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Recognition, support for ICU doctor’s research is ‘the Niagara Health way’

Posted Aug 17th, 2023

The research we conduct at Niagara Health has a profound impact on the health and well-being of our patients and communities, and contributes to better understanding some of the most significant healthcare challenges of our time and have the potential to benefit patients in Niagara and across Canada.

A young Asian male doctor wearing scrubs, a stethoscope and stylish black glasses smiles for the camera.

Intensivist Dr. Erick Duan has helped to build the Critical Care research program since arriving at Niagara Health in 2016. He was presented with the Medical Staff Association Research Award earlier this year for his efforts. 

As an intensivist, Dr. Erick Duan is well-versed in the standard care practices followed in an intensive care unit.

But advances in medicine are continuous so he’s always looking to see if there’s a better way to treat patients needing the most serious care.

Take Dr. Duan’s involvement in a Canadian-led international randomized control trial called Re-evaluating the Inhibition of Stress Erosions (REVISE). It’s re-examining the standard practice of administering the acid-suppressing medication pantoprazole to prevent stomach ulcers in patients requiring life support machines.

Thanks to evolving care, critically ill patients on ventilators rarely develop gastrointestinal bleeding compared to decades ago. But there may be other risks with using pantoprazole while ventilated, including pneumonia and C.difficile infections.

“In current, modern-day medicine, do we still need to do this?” Dr. Duan asks about administering pantoprazole. “Is there a benefit or harm in giving this medication? Do we no longer need these medications?”

It’s that curiosity and tenacity that helped Dr. Duan earn the Niagara Health Medical Staff Association Physician Research Award earlier this year for his involvement in the REVISE study among many others.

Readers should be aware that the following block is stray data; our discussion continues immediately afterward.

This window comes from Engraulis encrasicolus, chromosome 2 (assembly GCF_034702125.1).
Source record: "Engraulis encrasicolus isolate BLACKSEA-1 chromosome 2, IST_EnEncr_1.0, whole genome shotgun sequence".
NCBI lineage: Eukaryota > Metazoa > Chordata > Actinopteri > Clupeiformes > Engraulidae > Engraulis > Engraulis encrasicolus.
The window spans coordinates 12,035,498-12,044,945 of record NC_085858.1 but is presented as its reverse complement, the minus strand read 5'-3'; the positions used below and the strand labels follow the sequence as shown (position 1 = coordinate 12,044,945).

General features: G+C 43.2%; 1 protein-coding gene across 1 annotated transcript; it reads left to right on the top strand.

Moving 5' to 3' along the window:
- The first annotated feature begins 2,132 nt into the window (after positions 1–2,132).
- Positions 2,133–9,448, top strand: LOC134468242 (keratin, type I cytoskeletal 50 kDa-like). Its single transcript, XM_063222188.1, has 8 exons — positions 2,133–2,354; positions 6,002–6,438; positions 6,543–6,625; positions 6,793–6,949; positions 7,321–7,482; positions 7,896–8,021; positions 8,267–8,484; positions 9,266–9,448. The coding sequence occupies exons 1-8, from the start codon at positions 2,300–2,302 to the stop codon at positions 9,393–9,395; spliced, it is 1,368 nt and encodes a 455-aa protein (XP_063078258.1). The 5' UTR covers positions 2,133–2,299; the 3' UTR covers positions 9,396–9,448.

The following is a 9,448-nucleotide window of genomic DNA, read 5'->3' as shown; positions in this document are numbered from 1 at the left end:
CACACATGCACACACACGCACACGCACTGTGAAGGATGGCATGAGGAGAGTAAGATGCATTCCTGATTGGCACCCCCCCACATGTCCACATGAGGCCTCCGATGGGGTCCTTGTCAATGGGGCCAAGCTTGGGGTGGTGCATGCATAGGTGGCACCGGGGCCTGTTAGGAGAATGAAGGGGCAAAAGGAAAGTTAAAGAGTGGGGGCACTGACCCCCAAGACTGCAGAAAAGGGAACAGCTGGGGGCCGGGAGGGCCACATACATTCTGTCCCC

“Niagara Health is really great at recognizing the work of staff and physicians,” he says. “It was really positive for me to win the award and, reflecting on my research, that it’s appreciated and important to the organization. It’s certainly important to me and my colleagues. Being recognized shows this is work Niagara Health wants to support. That’s the win for me.”

Dr. Duan’s efforts in the REVISE study, funded by the Canadian Institutes of Health Research, will not only redefine the care of critically ill patients at Niagara Health, it will impact healthcare in ICUs around the world.

Putting Niagara Health on the research map

His desire to find answers in the randomized trial that also involves the Canadian Critical Trials Group and researchers from Australia and New Zealand has resulted in another significant bragging right: Niagara Health is the No. 1 community hospital in Canada for recruiting patients to REVISE and No. 3 overall in the world.

“We’ve been supported tremendously in the hospital along the way. That’s the Niagara Health way.”

Niagara Health also ranked third among Canadian hospitals for patient recruitment to critical care clinical trials in 2022 report from the Canadian Clinical Research Network.

Patients and their families participate in studies because they’re keen to help clinicians find the best treatments in a safe and ethical way, Dr. Duan explains.

“A lot of families are altruistic, even in their most dire moments of need. It speaks to the trust we build in the ICU,” he says. “Patients are often reassured we’re examining what we do and contributing to find better answers."

Altruism is partly what led Dr. Duan to a career path in medicine. He discovered a natural aptitude for science early on but it was working with people that compelled him to apply that ability to medicine. Becoming a critical care physician underscores his desire to help people when they need it most.

“People in the ICU are at their direst time of need. We can really make a difference as physicians who have to act quickly and think critically. I love having the ability to work as a team to look after patients and that’s very rewarding,” Dr. Duan says. “We also know families need support in the ICU and clear communication, and I strive to help families on the worst days of their lives with our team.”

Dr. Duan arrived at Niagara Health 2016, beckoned by fellow intensivist Dr. Jennifer Tsang who presented him with the opportunity to build a critical care research while also working at St. Joseph’s Healthcare Hamilton and McMaster University where he’s an associate professor at the Michael G. DeGroote School of Medicine.

Today, Niagara Health is involved in 26 critical care studies and part of the Canadian Community ICU Research Network, thanks to their efforts and those of a research team that also includes Dr. Han-Oh Chung, Dr. Natasha Ovtcharenko and staff led by Lisa Patterson.

The people convinced him to come to Niagara Health, Dr. Duan notes. The potential for impactful research cemented his decision.

“It is our duty as physicians, clinicians and healthcare providers to do this research. Most research happens in academic hospitals but most of the care happens in community hospitals. We thought this was a crisis. There was a mandate to do this,” he says.

“We’ve been supported tremendously in the hospital along the way,” he adds. “That’s the Niagara Health way.”

Niagara Health System